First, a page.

Benson is the grandson of former Mormon leader Ezra Taft Benson.

Many candidates appear to worship money.

Ah, I love the smell of religious bigotry in the morning!

Hillary is a cult.

Please tell me that's not just a typo.

Offended by the accusation of bigotry, I looked it up. As a description ("intolerance"), it fits well, at least with respect to my attitude toward political office-seekers at the national level. Who could say that a candidate's fundamental beliefs don't matter?

Radical Cleric:" The Ad Huckabee Doesn't Want You To See:
Yup scared the Hell out of me.LOL
Sam Harris where are you?

Allan L. since you're against a Mormon in the White House, I assume you're also against a Mormon being a Senate majority leader, right?

Does the Senate actually do anything?

Allan L. not with the lib's in control.

Allan L. writes:
"Offended by the accusation of bigotry, I looked it up. As a description ("intolerance"), it fits well, at least with respect to my attitude toward political office-seekers at the national level."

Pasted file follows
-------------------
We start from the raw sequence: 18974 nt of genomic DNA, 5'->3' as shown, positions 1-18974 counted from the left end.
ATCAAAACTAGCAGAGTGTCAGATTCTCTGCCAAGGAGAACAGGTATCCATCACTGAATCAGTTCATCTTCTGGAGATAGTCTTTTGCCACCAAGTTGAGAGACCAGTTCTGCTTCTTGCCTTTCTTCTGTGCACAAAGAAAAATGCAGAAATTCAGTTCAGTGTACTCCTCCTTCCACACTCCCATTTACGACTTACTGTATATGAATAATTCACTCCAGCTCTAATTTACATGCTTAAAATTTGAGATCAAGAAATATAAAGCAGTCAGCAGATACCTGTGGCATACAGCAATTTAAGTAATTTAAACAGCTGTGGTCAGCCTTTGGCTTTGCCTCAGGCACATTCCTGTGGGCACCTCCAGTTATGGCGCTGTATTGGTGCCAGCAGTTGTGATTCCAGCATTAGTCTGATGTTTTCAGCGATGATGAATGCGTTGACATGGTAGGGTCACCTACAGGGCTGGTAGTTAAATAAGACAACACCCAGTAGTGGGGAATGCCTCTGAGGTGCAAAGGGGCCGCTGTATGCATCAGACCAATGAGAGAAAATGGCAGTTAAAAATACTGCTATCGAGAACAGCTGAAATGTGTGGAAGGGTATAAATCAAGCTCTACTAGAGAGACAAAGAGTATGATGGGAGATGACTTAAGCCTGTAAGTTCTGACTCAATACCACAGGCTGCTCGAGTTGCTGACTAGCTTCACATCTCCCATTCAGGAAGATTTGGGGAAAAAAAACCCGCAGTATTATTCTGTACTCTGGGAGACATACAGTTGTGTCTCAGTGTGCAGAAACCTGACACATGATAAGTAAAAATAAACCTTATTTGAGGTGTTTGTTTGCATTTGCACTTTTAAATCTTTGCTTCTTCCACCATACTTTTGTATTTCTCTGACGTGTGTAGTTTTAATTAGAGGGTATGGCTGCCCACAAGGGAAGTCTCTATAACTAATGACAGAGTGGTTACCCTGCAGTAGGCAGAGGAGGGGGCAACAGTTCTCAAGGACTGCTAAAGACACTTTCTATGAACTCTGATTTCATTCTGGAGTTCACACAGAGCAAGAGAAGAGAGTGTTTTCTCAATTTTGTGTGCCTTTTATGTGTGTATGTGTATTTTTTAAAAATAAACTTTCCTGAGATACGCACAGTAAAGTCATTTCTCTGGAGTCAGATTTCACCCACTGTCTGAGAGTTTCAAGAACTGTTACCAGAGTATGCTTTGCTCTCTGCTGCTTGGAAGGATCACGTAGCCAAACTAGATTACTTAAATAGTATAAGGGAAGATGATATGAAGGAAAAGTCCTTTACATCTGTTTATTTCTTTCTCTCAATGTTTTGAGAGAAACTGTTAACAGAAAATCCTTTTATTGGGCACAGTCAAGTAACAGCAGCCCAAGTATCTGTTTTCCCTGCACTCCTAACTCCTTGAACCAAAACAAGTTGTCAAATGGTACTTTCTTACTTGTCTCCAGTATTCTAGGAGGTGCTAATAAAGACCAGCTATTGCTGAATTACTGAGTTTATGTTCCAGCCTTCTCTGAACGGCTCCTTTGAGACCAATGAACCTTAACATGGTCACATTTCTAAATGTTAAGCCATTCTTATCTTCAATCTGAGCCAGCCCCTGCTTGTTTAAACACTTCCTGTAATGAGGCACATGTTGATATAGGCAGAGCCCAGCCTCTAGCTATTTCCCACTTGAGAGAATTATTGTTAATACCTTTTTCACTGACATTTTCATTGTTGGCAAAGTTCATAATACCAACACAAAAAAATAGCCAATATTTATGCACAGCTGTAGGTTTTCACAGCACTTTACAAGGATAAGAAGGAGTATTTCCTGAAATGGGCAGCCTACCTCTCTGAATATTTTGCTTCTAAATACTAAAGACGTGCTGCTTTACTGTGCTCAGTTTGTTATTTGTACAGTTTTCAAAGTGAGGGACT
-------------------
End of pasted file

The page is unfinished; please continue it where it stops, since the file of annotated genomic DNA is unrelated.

Glad to know that the shoe fits.

And I also appreciate your honesty on the subject. Most are ignorant as well as dishonest when admitting their own bigotry.

The US Constitution says that "no religious test shall every be required as a qualification to any office or public trust under the United States."

I think that is a wise provision, but that does not mean that voters do not, or should not, take into account a candidate's beliefs when casting their votes. Several candidates in recent years have pitched their campaigns, in significant measure, on appeals to voters who share their religious views; indeed, it appears that Mike Huckabee's most effective ads in Iowa were those that portrayed him as a man of [a certain kind of] faith and that appealed to voters who shared that faith.

Would you vote for a candidate who believes that the moon is made of green cheese? Or that the moon landings were staged by the government in the sands of New Mexico? Or that extraterrestrial beings communicate with him/her through messages transmitted to his/her dental fillings? Do such beliefs tell you something significant about a candidate, or are they all irrelevant?